The first scene begins with a long shot; however, a chair in the middle of the room is blocking the view of the main character, Jeffries. We can only see the top of his head. There is a voice over of Jeffries reciting the first paragraph of "It had to be Murder." The camera slowly zooms in on his view from the window and continues, giving the audience the feeling that they are soaring through the window (dolly shot).
The camera focuses on what Jeffries is looking at out his window with another long shot. There is a young couple running away from their flat happily and a single mother with a baby outside, about to walk inside her flat. These are the same people Jeffries describes on the first page. The sounds of birds can be heard (diegetic) and the very beginning of William Tell Overture titled Morning can be heard (non- diegetic).The camera then travels up (crane) and focuses on a single window.
The next shot focuses only on the window and what is inside with a medium shot. An older lady is seen is sitting in a chair clutching her head. There is a silhouette of a man in the background walking about. A rewritten version of the seventh paragraph can be heard as a voiceover describing the woman and man. During this, the man comes up and closes the blinds, but the lights in the house remain on. The audience cannot make out any finite features of the man.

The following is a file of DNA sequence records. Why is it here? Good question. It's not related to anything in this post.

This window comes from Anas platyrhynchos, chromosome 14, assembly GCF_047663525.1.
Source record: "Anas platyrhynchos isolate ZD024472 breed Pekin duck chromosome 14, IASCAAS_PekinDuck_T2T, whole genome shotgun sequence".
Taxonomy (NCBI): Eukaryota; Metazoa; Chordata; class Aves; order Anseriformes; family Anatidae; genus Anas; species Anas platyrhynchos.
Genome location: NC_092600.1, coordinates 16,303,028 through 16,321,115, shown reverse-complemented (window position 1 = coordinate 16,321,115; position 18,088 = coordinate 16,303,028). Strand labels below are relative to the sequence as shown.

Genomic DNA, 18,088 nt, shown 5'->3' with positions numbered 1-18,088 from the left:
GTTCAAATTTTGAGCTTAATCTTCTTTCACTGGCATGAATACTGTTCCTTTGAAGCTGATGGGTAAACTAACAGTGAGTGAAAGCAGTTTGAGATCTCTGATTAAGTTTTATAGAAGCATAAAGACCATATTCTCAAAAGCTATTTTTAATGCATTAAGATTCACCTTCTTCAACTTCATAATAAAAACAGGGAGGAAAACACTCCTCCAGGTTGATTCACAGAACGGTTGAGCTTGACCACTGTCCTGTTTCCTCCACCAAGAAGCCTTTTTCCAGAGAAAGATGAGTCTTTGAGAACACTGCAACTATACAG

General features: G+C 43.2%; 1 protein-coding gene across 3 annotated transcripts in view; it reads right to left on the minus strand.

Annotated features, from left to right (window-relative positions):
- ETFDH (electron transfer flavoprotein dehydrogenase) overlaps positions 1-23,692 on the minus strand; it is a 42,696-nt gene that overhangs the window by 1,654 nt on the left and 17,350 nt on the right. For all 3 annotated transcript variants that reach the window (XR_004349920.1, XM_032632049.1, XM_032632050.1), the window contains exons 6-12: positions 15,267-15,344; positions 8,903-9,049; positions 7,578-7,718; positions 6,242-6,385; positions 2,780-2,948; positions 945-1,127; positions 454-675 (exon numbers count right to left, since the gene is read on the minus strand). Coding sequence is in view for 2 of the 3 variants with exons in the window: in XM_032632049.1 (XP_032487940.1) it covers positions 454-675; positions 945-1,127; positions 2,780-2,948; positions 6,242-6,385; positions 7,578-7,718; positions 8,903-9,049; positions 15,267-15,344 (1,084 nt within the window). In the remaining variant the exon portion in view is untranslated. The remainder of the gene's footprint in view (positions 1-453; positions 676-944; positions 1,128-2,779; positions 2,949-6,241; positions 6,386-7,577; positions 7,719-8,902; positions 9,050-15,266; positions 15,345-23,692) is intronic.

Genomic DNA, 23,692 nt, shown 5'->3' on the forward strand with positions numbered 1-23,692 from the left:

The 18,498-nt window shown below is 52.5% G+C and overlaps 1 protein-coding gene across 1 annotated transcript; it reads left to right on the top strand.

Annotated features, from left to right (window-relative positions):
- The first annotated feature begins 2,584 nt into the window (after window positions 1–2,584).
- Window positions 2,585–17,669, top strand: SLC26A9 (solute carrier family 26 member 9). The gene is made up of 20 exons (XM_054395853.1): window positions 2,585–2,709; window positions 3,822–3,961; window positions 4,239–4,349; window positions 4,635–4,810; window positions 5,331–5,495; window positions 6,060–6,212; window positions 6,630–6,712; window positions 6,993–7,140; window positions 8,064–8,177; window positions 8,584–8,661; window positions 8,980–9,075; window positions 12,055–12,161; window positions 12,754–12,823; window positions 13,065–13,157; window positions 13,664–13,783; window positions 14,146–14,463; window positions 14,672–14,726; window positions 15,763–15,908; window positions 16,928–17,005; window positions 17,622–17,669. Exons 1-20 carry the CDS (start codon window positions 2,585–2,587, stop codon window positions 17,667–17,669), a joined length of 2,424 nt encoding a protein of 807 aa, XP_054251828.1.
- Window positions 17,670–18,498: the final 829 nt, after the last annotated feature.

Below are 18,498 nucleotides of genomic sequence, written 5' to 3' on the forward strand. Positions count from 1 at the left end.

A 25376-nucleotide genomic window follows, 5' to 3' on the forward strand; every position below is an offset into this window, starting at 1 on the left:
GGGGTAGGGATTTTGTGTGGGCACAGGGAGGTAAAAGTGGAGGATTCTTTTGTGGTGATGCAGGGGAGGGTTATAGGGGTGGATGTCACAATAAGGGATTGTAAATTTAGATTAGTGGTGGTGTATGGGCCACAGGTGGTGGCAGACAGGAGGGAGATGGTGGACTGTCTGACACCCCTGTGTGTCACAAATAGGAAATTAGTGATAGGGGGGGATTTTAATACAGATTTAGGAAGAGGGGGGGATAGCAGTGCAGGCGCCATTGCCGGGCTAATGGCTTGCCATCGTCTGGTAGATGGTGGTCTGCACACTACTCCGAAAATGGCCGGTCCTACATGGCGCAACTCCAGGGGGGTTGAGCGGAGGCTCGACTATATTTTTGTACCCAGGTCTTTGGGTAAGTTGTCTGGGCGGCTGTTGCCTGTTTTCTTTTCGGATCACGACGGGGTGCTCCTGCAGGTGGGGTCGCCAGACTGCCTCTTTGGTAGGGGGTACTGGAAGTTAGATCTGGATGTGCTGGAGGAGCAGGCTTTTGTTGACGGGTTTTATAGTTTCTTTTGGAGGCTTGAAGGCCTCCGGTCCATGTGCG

The non- diegetic music has faded. The lighting also fades to suggest nightfall. However, the light inside the house is still on. Crickets can be heard in the background (diegetic). There is a cut to back inside Jeffries' flat.
Jeffries is awake in bed, but the audience can still only see the back of his head. A clock can be heard chiming three times in the background. This is again diegetic. Jeffries is sitting up in bed and it is notable that he is gazing out his window again. It cuts to a medium shot of the window again.
The audience can see the shades open. The light from within the house streams out. A silhouette of the man is revealed standing by the window, smoking. The diegetic sounds of crickets continue after the chiming of the clock bells end. Some very low and very soft non- diegetic cello trills can barely be made out. The scene slowly fades to black to prepare for the next scene that will take place in the morning.